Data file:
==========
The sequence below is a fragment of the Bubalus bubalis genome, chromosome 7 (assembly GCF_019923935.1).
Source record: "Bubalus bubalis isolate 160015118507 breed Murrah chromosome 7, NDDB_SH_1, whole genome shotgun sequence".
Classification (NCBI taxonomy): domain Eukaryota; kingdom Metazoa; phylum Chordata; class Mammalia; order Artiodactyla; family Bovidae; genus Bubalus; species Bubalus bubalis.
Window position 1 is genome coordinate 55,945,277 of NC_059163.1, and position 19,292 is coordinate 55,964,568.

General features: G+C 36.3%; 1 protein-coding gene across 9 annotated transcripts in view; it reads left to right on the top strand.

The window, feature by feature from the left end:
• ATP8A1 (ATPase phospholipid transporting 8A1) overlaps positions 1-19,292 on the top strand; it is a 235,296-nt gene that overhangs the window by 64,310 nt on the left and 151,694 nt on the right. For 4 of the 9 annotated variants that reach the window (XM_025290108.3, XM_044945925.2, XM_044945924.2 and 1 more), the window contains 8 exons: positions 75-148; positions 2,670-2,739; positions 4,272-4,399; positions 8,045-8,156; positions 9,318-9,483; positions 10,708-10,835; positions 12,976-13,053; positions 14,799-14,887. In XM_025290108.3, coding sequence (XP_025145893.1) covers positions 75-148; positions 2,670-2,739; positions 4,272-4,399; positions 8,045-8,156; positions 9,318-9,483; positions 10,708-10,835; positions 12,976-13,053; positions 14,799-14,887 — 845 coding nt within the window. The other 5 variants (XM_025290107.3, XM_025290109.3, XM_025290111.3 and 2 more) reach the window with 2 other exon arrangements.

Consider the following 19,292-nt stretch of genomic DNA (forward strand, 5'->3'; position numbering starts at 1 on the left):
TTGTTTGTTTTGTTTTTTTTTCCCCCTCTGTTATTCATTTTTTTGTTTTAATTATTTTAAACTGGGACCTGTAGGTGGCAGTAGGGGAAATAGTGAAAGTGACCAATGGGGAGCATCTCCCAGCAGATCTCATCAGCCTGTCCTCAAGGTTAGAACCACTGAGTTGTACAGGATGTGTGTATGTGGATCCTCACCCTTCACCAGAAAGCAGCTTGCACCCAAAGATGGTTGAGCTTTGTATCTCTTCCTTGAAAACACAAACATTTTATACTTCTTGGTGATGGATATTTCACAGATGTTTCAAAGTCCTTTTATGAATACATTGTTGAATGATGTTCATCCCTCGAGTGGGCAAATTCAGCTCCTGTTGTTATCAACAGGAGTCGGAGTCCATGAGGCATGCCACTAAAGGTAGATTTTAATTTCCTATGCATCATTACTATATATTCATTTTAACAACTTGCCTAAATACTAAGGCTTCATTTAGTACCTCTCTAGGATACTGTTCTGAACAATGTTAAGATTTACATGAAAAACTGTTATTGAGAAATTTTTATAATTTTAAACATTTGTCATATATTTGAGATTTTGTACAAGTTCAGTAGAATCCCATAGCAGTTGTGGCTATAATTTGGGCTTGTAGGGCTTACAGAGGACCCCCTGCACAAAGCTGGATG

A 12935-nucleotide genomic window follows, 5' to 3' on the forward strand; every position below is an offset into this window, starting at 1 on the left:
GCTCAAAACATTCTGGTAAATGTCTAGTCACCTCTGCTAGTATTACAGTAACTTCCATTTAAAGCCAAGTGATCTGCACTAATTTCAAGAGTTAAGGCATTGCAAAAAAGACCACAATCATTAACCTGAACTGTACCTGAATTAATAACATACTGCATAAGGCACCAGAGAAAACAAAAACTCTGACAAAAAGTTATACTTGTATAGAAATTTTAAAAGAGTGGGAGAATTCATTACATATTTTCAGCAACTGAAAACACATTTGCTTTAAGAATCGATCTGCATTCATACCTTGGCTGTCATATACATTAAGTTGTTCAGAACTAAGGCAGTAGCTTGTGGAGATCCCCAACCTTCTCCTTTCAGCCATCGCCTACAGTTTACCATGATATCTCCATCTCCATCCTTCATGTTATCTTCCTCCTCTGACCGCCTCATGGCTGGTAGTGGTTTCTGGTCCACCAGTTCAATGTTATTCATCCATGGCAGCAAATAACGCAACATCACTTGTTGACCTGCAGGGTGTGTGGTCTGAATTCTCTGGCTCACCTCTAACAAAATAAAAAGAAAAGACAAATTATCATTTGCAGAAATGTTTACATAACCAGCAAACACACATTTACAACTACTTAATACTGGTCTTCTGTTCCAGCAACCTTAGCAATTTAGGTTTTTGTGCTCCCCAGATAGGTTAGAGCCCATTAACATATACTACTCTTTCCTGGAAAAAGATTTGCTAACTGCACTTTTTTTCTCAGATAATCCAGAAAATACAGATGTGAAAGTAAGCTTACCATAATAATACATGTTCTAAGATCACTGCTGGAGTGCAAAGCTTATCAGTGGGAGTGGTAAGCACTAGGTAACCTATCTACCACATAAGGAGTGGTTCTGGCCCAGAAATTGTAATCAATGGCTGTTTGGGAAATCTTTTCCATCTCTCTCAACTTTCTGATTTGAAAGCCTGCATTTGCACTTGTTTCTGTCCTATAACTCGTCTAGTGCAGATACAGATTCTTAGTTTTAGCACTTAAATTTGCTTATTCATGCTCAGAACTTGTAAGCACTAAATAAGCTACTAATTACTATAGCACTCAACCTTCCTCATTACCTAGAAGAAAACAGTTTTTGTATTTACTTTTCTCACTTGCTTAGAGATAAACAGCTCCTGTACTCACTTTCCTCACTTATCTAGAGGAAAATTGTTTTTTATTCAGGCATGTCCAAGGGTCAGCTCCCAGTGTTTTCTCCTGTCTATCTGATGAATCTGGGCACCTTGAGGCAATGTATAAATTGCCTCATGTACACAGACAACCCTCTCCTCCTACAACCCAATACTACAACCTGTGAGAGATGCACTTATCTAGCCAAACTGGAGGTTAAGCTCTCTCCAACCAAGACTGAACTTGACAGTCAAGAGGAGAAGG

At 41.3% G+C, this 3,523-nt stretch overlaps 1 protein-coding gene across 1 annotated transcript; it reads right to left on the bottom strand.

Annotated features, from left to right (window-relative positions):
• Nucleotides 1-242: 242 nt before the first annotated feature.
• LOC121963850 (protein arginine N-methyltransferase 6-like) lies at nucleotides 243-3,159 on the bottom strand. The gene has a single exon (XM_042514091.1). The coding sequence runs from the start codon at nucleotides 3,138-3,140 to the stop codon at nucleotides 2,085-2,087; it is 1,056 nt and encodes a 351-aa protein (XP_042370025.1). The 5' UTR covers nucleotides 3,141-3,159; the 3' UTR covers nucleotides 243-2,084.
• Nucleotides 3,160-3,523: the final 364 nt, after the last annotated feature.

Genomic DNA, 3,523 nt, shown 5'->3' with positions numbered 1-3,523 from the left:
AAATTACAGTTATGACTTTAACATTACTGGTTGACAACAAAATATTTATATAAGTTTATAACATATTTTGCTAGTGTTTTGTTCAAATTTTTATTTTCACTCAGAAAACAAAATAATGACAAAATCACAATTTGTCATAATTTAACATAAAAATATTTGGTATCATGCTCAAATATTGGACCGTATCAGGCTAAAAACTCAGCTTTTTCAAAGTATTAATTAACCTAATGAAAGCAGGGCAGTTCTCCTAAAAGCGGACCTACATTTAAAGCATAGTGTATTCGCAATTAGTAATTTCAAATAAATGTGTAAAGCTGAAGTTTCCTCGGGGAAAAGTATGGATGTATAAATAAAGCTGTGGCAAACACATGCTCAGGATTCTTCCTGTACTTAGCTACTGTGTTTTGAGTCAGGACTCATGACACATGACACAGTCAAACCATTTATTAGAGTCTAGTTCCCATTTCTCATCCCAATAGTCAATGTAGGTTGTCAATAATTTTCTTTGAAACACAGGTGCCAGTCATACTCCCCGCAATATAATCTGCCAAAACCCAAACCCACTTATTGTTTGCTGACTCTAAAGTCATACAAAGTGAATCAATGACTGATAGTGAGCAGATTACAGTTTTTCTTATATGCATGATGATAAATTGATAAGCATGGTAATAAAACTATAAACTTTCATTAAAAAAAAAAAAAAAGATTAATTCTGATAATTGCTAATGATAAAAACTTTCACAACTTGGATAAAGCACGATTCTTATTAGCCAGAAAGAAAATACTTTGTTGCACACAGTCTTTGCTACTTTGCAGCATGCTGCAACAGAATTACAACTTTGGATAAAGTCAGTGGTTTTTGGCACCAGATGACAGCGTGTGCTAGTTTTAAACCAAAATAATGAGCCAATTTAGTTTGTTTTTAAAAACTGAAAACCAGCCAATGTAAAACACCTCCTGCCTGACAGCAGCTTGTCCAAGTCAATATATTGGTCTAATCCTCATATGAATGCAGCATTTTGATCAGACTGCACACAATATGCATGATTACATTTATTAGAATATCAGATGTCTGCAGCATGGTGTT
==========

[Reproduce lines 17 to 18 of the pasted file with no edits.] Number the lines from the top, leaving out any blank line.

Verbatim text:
Genomic DNA, 3,523 nt, shown 5'->3' with positions numbered 1-3,523 from the left:
AAATTACAGTTATGACTTTAACATTACTGGTTGACAACAAAATATTTATATAAGTTTATAACATATTTTGCTAGTGTTTTGTTCAAATTTTTATTTTCACTCAGAAAACAAAATAATGACAAAATCACAATTTGTCATAATTTAACATAAAAATATTTGGTATCATGCTCAAATATTGGACCGTATCAGGCTAAAAACTCAGCTTTTTCAAAGTATTAATTAACCTAATGAAAGCAGGGCAGTTCTCCTAAAAGCGGACCTACATTTAAAGCATAGTGTATTCGCAATTAGTAATTTCAAATAAATGTGTAAAGCTGAAGTTTCCTCGGGGAAAAGTATGGATGTATAAATAAAGCTGTGGCAAACACATGCTCAGGATTCTTCCTGTACTTAGCTACTGTGTTTTGAGTCAGGACTCATGACACATGACACAGTCAAACCATTTATTAGAGTCTAGTTCCCATTTCTCATCCCAATAGTCAATGTAGGTTGTCAATAATTTTCTTTGAAACACAGGTGCCAGTCATACTCCCCGCAATATAATCTGCCAAAACCCAAACCCACTTATTGTTTGCTGACTCTAAAGTCATACAAAGTGAATCAATGACTGATAGTGAGCAGATTACAGTTTTTCTTATATGCATGATGATAAATTGATAAGCATGGTAATAAAACTATAAACTTTCATTAAAAAAAAAAAAAAAGATTAATTCTGATAATTGCTAATGATAAAAACTTTCACAACTTGGATAAAGCACGATTCTTATTAGCCAGAAAGAAAATACTTTGTTGCACACAGTCTTTGCTACTTTGCAGCATGCTGCAACAGAATTACAACTTTGGATAAAGTCAGTGGTTTTTGGCACCAGATGACAGCGTGTGCTAGTTTTAAACCAAAATAATGAGCCAATTTAGTTTGTTTTTAAAAACTGAAAACCAGCCAATGTAAAACACCTCCTGCCTGACAGCAGCTTGTCCAAGTCAATATATTGGTCTAATCCTCATATGAATGCAGCATTTTGATCAGACTGCACACAATATGCATGATTACATTTATTAGAATATCAGATGTCTGCAGCATGGTGTT